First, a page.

[Paleopsych] New Scientist: 'Info-mania' dents IQ more than marijuana

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'Info-mania' dents IQ more than marijuana
      * 14:32 22 April 2005
      * Will Knight

    The relentless influx of emails, cellphone calls and instant messages
    received by modern workers can reduce their IQ by more than smoking
    marijuana, suggests UK research.

    Far from boosting productivity, the constant flow of messages and
    information can seriously reduce a person's ability to focus on tasks,
    the study of office workers found.

    Eighty volunteers were asked to carry out problem solving tasks,
    firstly in a quiet environment and then while being bombarded with new
    emails and phone calls. Although they were told not to respond to any
    messages, researchers found that their attention was significantly

    Alarmingly, the average IQ was reduced by 10 points - double the
    amount seen in studies involving cannabis users. But not everyone was
    affected by to the same extent - men were twice as distracted as

    "If left unchecked, info-mania will damage a workers performance by
    reducing their mental sharpness," says Glenn Wilson, a psychiatrist at
    the University of London, UK, who carried out the study, sponsored by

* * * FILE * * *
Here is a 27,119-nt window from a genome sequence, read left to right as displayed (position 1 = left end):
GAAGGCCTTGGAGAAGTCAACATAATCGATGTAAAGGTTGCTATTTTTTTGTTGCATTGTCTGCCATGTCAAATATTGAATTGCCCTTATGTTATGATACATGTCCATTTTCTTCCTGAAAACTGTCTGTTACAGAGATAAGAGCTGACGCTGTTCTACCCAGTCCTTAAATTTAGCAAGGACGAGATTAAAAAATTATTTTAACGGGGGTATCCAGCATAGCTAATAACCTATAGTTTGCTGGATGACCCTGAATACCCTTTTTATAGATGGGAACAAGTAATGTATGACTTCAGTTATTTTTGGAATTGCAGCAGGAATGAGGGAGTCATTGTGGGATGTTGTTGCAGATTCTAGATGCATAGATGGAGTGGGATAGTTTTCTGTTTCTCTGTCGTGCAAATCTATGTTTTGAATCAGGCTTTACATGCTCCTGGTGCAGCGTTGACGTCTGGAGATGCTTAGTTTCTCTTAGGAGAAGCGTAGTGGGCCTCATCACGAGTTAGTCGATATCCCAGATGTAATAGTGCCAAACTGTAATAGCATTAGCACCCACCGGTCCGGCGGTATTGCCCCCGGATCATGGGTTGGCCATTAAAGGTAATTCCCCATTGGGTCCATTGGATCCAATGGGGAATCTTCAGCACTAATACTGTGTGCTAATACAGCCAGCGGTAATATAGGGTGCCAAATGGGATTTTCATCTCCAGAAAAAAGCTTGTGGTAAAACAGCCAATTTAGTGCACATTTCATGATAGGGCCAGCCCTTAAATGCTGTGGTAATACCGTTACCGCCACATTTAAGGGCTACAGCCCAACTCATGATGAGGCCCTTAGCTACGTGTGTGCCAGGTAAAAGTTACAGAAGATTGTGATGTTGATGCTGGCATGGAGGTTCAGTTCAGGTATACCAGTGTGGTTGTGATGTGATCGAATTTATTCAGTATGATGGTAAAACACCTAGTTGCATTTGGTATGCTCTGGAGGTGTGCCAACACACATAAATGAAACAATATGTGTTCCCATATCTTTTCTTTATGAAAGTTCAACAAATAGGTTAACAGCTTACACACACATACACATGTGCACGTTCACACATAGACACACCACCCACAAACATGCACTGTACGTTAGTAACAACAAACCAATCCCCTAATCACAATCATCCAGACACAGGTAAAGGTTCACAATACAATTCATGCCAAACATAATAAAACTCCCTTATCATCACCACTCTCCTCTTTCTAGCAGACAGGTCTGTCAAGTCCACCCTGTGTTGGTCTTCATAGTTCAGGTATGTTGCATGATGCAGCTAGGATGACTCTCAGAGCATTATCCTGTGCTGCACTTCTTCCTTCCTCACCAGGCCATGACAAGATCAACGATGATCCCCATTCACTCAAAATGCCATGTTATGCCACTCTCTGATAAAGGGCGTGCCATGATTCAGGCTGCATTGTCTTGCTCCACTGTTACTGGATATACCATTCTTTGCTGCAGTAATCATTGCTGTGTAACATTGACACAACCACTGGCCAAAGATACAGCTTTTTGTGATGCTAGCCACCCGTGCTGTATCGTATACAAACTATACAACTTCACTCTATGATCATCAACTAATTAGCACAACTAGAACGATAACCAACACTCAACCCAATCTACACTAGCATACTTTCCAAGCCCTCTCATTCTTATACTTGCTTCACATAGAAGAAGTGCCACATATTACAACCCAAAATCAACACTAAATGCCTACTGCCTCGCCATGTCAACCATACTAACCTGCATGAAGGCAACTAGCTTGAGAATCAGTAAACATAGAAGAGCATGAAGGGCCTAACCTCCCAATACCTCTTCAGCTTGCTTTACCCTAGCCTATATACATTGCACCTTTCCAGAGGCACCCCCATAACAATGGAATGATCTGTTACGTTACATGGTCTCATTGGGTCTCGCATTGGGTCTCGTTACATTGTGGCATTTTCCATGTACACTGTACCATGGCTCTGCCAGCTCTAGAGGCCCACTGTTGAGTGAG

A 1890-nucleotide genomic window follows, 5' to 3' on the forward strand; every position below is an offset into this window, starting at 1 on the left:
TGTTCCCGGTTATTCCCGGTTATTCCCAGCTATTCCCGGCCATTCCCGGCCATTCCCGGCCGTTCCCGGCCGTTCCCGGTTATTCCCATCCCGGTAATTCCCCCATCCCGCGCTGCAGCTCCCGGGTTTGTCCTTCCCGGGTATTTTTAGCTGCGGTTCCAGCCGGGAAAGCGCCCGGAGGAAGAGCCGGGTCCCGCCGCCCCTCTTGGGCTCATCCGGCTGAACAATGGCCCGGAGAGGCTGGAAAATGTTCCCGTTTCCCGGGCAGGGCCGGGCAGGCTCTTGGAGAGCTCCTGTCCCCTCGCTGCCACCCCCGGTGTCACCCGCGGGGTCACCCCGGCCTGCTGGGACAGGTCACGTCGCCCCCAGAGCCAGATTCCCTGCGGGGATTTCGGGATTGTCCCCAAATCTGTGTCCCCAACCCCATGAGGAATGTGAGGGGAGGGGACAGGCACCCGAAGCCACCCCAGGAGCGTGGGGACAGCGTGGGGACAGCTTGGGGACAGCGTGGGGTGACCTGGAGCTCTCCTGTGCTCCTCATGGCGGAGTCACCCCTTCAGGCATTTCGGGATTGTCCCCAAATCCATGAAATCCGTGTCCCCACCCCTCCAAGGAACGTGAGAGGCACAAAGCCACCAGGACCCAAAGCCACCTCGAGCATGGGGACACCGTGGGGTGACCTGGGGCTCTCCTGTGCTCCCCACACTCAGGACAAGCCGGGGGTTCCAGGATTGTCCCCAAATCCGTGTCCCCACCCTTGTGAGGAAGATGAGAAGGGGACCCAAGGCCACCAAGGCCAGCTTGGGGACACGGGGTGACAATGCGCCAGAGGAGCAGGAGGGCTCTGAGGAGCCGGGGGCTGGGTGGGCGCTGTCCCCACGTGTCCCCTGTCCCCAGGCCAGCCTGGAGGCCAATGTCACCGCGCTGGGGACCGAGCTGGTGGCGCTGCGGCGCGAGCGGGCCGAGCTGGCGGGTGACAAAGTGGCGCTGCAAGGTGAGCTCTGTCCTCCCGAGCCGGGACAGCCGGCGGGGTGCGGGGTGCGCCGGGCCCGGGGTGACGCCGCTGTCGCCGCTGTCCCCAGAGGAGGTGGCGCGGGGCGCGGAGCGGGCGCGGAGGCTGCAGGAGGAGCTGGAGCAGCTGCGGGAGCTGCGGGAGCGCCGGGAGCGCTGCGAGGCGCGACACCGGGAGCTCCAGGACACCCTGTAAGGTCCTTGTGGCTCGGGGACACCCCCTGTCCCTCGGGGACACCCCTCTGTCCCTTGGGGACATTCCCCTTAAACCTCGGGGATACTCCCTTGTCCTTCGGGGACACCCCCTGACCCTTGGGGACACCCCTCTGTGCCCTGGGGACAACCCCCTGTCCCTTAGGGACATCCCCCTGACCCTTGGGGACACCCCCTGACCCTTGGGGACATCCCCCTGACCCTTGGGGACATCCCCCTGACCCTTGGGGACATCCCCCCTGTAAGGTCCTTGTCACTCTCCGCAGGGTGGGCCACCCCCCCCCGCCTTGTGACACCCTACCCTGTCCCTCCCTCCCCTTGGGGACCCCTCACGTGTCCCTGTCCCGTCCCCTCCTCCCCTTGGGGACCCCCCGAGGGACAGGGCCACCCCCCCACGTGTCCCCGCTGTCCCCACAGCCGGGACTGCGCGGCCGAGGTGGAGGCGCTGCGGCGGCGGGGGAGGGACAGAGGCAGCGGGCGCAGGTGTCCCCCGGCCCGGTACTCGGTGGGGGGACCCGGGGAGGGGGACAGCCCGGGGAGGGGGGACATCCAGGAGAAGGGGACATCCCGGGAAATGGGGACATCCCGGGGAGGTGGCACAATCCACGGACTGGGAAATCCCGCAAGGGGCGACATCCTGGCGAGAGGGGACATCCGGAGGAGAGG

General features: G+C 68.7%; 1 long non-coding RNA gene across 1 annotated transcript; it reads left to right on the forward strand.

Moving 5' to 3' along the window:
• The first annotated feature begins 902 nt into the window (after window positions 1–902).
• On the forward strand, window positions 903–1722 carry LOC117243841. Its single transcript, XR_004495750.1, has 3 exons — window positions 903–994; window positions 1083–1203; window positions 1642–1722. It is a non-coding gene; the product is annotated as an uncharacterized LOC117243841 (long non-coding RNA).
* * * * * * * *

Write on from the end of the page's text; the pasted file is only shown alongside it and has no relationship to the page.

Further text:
Hewlett-Packard. "This is a very real and widespread phenomenon."

Losing sleep

    Wilson adds that working amid a barrage of incoming information can
    reduce a person's ability to focus as much as losing a night's sleep.

    The study also polled 1100 workers and found many are becoming
    addicted to modern modes of communications. One in five workers said
    they would answer messages during a meal or a social engagement, while
    two thirds admitted to checking emails outside working hours and even
    on holiday.

    Christopher Kimble, from the University of York, UK, adds that the
    quality of information contained in communications can also be a major
    problem for workers.

    His own research, carried out within a large multinational company,
    shows that key employees, such as secretaries and IT support staff,
    can be particularly affected by misleading or incomplete emails. These
    increase the time required to complete the task, when a short phone
    conversation would have been much more efficient.

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      * [18]Institute of Psychiatry, University of London
      * [19]http://www.iop.kcl.ac.uk/
      * [20]Hewlett-Packard Bristol Research Labs
      * [21]http://www.hpl.hp.com/bristol/
      * [22]Computer Science, The University of York
      * [23]http://www.cs.york.ac.uk/


   12. http://www.newscientist.com/article.ns?id=dn7210
   13. http://www.newscientist.com/article.ns?id=dn7210
   14. http://www.newscientist.com/article.ns?id=mg18524854.400
   15. http://www.newscientist.com/article.ns?id=mg18524854.400
   16. http://www.newscientist.com/article.ns?id=dn3775
   17. http://www.newscientist.com/article.ns?id=dn3775
   18. http://www.iop.kcl.ac.uk/
   19. http://www.iop.kcl.ac.uk/
   20. http://www.hpl.hp.com/bristol/
   21. http://www.hpl.hp.com/bristol/
   22. http://www.cs.york.ac.uk/
   23. http://www.cs.york.ac.uk/

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